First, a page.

Funding for the initial research was provided by That Man May See, Inc. Additional researchers working with Calhoun Vision, Inc. include Robert Grubbs, PhD, professor of chemistry at Cal Tech; Julia Kornfield, PhD, professor of chemical engineering at Cal Tech, and Jeffrey Hubbell, PhD, formerly of Cal Tech and now professor of biochemistry at the University of Zurich.

Calhoun Vision, Inc. is a privately held company engaged in developing and commercializing novel technology combining advanced principles in chemistry and optics. The company, founded in 1997, is headquartered at 2555 East Colorado Blvd., Pasadena, CA. For more information, visit http://www.calhounvision.com.

Schwartz has a proprietary interest in this technology, as do all Cal Tech researchers. Mamalis has no proprietary interest.


Story Source:

The above story is based on materials provided by University Of California - San Francisco. Note: Materials may be edited for content and length.


Cite This Page:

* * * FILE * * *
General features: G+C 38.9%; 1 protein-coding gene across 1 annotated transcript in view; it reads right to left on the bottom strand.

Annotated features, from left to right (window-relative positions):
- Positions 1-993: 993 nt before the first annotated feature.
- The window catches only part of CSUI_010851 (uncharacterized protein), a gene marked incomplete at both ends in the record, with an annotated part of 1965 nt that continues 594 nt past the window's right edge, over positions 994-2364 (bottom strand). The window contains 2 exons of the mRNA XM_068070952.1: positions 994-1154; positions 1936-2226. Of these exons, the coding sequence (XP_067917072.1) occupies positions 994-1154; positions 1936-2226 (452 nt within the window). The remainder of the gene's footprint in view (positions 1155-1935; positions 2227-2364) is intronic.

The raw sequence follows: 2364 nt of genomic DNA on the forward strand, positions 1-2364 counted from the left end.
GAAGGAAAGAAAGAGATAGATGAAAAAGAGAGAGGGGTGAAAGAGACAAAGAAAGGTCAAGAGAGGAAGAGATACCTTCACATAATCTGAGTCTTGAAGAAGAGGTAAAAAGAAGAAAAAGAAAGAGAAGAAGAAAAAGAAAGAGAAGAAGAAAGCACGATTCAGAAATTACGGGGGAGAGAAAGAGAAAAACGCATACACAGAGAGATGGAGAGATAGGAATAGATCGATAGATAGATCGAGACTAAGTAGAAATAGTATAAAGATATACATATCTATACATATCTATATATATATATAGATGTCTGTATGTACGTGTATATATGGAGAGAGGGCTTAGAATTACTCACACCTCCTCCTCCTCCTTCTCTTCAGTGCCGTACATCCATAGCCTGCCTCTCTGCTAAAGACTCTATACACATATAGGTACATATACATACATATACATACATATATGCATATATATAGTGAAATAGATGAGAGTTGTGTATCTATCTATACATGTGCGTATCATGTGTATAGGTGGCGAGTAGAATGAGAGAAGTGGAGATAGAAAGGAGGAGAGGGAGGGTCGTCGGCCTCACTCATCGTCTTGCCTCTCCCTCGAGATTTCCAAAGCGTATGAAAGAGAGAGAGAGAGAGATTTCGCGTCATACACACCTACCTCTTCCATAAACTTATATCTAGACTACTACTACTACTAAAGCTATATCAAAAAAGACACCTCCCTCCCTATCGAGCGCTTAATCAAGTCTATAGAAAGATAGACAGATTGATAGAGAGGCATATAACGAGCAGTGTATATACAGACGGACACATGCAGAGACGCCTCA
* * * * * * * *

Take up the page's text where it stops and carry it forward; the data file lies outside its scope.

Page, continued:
University Of California - San Francisco. "Light Adjustable Intraocular Lenses May Offer Customized Vision For Cataract Patients." ScienceDaily. ScienceDaily, 3 June 2002. <www.sciencedaily.com/releases/2002/06/020603070930.htm>.
University Of California - San Francisco. (2002, June 3). Light Adjustable Intraocular Lenses May Offer Customized Vision For Cataract Patients. ScienceDaily. Retrieved November 28, 2014 from www.sciencedaily.com/releases/2002/06/020603070930.htm
University Of California - San Francisco. "Light Adjustable Intraocular Lenses May Offer Customized Vision For Cataract Patients." ScienceDaily. www.sciencedaily.com/releases/2002/06/020603070930.htm (accessed November 28, 2014).